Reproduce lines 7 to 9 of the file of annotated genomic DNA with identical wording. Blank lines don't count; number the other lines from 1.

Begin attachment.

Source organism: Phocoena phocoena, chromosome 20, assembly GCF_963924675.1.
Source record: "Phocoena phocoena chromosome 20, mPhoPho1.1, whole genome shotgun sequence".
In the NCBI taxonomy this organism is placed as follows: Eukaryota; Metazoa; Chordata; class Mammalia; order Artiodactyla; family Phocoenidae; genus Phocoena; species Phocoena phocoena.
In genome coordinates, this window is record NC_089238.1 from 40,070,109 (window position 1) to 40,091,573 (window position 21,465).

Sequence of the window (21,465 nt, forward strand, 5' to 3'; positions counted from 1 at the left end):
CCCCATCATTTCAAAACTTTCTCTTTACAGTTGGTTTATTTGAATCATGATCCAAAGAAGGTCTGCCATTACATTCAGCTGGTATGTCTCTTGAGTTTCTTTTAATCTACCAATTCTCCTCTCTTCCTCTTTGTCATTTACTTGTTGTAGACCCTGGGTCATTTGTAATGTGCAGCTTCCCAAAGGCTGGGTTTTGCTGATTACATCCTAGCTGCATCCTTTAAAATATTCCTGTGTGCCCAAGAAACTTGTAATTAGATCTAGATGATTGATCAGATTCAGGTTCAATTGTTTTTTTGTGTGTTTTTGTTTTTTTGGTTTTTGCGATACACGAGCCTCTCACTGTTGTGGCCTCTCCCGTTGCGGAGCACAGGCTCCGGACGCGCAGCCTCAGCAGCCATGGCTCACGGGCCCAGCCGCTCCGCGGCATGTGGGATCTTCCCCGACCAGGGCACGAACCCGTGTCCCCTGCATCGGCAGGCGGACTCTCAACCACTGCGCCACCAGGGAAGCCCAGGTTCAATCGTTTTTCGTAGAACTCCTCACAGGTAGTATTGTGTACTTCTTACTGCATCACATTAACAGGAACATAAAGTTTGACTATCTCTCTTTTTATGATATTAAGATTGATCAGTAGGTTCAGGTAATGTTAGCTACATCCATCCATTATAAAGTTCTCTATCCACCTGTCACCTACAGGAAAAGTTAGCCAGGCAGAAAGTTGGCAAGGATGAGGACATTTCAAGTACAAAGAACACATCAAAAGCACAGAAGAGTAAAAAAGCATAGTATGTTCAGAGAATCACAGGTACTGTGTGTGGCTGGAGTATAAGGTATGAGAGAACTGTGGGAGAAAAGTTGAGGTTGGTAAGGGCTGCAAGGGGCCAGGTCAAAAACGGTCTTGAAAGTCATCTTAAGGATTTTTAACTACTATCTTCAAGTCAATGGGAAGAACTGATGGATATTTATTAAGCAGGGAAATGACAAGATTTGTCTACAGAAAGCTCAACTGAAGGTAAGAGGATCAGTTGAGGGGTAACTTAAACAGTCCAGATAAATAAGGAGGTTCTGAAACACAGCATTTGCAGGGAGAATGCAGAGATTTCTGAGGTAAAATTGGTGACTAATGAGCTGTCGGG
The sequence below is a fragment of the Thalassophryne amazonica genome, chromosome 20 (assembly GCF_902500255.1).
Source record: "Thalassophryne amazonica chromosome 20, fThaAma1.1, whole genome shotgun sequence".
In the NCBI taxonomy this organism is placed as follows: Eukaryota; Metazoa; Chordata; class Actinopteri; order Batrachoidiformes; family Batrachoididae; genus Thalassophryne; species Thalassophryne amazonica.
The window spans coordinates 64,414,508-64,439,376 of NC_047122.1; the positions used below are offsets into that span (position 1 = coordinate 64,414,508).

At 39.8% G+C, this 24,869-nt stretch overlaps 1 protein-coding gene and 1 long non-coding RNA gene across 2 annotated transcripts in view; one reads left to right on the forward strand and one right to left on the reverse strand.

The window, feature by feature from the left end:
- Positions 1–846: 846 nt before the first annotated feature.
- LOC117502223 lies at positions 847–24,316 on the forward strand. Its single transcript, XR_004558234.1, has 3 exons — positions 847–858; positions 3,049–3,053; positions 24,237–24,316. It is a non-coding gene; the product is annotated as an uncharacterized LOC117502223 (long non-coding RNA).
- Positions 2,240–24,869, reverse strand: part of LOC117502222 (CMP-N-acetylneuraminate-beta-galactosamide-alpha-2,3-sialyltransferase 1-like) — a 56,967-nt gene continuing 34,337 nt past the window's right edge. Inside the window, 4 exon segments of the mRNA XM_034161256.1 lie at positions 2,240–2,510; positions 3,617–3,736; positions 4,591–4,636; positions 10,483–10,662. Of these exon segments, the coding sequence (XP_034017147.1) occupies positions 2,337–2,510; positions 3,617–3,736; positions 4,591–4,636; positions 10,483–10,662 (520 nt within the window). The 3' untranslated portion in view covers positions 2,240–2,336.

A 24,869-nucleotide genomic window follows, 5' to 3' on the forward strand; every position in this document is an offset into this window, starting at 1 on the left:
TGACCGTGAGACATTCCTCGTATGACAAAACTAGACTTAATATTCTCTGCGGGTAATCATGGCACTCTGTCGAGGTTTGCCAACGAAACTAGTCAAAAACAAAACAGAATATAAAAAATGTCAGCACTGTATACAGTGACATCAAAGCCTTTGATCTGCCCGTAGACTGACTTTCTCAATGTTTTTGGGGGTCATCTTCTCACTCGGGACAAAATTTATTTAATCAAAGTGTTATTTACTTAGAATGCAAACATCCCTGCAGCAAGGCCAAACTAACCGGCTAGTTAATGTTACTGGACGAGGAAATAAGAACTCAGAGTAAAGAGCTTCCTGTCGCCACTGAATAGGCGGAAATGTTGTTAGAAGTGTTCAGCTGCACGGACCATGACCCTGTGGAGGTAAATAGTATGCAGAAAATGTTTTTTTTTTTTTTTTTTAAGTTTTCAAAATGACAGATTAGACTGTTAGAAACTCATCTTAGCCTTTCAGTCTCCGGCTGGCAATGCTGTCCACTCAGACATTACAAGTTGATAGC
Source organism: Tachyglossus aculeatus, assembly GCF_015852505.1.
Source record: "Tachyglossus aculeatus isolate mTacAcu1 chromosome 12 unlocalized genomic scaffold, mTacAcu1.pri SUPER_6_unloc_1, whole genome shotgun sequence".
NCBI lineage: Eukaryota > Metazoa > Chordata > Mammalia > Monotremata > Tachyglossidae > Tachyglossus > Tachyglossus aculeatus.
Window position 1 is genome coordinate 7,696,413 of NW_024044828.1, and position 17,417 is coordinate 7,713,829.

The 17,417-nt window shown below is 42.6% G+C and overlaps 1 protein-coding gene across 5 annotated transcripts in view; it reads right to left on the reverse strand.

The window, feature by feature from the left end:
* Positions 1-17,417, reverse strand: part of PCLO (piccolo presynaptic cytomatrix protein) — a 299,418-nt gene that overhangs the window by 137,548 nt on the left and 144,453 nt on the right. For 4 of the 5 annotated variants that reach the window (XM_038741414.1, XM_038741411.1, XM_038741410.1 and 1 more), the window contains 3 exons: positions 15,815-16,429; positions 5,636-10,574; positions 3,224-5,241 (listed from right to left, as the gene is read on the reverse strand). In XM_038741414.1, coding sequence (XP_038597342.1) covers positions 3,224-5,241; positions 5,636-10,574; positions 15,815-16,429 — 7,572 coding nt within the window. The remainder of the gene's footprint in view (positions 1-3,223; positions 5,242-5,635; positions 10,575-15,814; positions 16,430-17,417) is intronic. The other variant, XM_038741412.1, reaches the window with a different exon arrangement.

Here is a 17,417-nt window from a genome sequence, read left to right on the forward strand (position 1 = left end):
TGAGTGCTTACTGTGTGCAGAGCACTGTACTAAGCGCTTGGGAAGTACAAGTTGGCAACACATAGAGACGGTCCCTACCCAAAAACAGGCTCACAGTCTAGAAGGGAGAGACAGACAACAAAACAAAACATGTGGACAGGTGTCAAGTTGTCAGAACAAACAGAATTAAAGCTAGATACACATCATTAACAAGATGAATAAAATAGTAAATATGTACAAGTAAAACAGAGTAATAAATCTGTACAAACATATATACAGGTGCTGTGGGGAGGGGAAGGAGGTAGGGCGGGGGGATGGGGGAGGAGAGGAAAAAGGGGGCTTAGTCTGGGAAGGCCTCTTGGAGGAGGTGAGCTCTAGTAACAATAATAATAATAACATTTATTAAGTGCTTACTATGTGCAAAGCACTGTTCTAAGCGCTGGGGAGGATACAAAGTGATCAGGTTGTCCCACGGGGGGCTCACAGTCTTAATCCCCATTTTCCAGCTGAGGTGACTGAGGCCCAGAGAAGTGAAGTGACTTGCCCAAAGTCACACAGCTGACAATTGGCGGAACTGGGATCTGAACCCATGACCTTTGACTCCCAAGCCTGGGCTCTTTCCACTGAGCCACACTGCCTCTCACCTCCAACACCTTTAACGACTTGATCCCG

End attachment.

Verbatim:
The sequence below is a fragment of the Thalassophryne amazonica genome, chromosome 20 (assembly GCF_902500255.1).
Source record: "Thalassophryne amazonica chromosome 20, fThaAma1.1, whole genome shotgun sequence".
In the NCBI taxonomy this organism is placed as follows: Eukaryota; Metazoa; Chordata; class Actinopteri; order Batrachoidiformes; family Batrachoididae; genus Thalassophryne; species Thalassophryne amazonica.